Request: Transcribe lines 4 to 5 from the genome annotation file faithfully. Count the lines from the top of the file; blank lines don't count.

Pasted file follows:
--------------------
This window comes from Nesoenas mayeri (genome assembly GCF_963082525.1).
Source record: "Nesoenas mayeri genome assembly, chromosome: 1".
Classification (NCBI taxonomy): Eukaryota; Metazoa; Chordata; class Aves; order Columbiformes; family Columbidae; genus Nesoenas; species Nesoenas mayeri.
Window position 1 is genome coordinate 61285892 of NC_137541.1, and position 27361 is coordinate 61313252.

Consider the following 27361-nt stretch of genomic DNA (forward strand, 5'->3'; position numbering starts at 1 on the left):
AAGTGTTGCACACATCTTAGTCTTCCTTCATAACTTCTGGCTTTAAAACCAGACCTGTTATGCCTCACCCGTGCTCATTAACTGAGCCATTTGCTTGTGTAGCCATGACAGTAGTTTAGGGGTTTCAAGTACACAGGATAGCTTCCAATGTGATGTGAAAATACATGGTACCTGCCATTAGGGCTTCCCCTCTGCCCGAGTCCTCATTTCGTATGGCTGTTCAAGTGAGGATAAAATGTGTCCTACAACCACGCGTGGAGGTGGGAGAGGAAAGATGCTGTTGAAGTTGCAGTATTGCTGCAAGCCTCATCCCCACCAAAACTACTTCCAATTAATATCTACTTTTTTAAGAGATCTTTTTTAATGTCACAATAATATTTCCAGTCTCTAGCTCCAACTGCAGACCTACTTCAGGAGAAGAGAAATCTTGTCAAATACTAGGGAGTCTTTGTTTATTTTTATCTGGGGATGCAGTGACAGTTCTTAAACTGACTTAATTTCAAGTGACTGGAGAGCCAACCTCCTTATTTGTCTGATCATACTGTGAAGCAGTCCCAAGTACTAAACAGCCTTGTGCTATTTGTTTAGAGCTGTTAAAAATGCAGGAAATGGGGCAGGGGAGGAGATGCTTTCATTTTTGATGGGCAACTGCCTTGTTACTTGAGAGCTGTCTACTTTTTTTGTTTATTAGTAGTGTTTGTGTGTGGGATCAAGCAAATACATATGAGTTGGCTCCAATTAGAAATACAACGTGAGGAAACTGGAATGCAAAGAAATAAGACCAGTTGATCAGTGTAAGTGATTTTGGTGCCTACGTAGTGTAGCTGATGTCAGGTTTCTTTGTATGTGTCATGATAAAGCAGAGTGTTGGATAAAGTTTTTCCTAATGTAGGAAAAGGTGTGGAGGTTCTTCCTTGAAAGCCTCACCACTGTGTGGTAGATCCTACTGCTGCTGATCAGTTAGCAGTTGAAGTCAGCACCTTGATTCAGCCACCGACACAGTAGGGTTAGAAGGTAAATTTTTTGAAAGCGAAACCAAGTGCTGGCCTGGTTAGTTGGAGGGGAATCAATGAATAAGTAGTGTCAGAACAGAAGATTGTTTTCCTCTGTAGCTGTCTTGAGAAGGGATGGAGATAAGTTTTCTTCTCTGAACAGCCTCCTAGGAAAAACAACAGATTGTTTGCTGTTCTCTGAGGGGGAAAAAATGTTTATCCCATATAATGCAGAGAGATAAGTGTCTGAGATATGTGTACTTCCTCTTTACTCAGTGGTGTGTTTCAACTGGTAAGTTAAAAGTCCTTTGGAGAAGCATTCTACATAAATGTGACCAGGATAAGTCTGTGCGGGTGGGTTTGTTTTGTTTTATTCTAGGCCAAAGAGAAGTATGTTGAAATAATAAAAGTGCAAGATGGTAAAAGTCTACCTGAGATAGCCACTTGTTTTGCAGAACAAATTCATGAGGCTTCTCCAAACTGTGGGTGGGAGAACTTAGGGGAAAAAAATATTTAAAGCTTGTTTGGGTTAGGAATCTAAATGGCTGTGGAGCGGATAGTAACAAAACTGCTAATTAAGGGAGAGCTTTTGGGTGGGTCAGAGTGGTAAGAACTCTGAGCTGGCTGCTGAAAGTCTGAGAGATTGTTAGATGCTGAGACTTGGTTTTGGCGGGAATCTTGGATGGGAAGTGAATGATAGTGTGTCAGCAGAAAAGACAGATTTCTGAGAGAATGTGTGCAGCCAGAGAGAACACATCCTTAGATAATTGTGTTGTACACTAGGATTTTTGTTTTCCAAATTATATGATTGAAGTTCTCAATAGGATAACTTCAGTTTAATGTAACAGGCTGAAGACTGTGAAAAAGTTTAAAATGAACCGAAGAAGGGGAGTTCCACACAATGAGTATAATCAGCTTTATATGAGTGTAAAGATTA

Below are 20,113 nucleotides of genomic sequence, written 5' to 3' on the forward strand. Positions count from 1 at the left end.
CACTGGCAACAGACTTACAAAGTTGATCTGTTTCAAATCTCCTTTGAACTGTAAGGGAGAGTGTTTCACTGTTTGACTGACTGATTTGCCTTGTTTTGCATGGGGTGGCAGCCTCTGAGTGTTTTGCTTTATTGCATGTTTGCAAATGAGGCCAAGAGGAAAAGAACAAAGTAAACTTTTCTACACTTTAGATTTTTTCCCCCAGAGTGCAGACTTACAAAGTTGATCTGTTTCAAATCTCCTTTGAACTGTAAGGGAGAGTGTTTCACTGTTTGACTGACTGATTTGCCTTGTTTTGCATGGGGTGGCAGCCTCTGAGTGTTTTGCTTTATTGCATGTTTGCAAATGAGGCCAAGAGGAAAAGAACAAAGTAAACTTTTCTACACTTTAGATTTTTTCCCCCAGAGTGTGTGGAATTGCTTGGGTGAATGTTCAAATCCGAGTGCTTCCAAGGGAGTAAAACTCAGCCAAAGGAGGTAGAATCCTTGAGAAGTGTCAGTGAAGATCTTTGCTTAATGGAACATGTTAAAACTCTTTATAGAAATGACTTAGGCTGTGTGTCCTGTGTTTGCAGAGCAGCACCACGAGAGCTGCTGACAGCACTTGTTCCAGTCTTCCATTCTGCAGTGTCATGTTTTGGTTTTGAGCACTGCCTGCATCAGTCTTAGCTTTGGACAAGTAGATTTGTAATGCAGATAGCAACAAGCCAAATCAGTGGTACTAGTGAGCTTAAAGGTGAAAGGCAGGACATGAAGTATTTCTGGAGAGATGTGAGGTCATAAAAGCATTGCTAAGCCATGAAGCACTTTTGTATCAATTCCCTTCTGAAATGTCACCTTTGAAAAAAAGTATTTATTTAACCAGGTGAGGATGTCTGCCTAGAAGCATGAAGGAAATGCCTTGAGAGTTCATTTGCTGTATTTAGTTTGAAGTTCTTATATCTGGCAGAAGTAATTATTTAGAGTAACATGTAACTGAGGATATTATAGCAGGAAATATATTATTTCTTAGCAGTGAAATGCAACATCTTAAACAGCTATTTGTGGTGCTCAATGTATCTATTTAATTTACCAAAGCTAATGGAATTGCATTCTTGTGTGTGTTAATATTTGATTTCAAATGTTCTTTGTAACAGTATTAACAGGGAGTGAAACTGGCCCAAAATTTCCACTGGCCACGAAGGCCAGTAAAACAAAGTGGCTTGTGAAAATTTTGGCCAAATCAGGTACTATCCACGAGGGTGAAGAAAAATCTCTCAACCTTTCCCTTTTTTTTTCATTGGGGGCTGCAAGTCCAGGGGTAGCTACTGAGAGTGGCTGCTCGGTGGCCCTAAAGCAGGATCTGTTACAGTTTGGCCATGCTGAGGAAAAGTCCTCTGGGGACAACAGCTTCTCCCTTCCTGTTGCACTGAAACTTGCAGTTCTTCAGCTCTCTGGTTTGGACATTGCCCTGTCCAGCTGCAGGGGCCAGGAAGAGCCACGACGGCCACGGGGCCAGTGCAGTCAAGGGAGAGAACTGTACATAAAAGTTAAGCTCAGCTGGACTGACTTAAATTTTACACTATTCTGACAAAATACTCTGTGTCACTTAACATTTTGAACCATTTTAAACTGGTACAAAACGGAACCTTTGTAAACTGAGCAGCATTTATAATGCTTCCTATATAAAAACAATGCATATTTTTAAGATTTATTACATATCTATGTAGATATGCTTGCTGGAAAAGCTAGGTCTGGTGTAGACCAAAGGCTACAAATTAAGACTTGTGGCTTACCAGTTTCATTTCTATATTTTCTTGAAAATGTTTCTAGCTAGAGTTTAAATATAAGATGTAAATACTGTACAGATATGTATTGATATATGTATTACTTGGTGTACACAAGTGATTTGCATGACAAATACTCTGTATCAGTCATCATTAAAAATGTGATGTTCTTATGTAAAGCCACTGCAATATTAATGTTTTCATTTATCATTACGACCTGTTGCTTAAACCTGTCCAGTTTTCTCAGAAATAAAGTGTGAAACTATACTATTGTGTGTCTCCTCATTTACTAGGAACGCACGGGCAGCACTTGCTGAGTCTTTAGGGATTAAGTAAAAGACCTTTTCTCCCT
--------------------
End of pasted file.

Window position 1 is genome coordinate 61285892 of NC_137541.1, and position 27361 is coordinate 61313252.

Consider the following 27361-nt stretch of genomic DNA (forward strand, 5'->3'; position numbering starts at 1 on the left):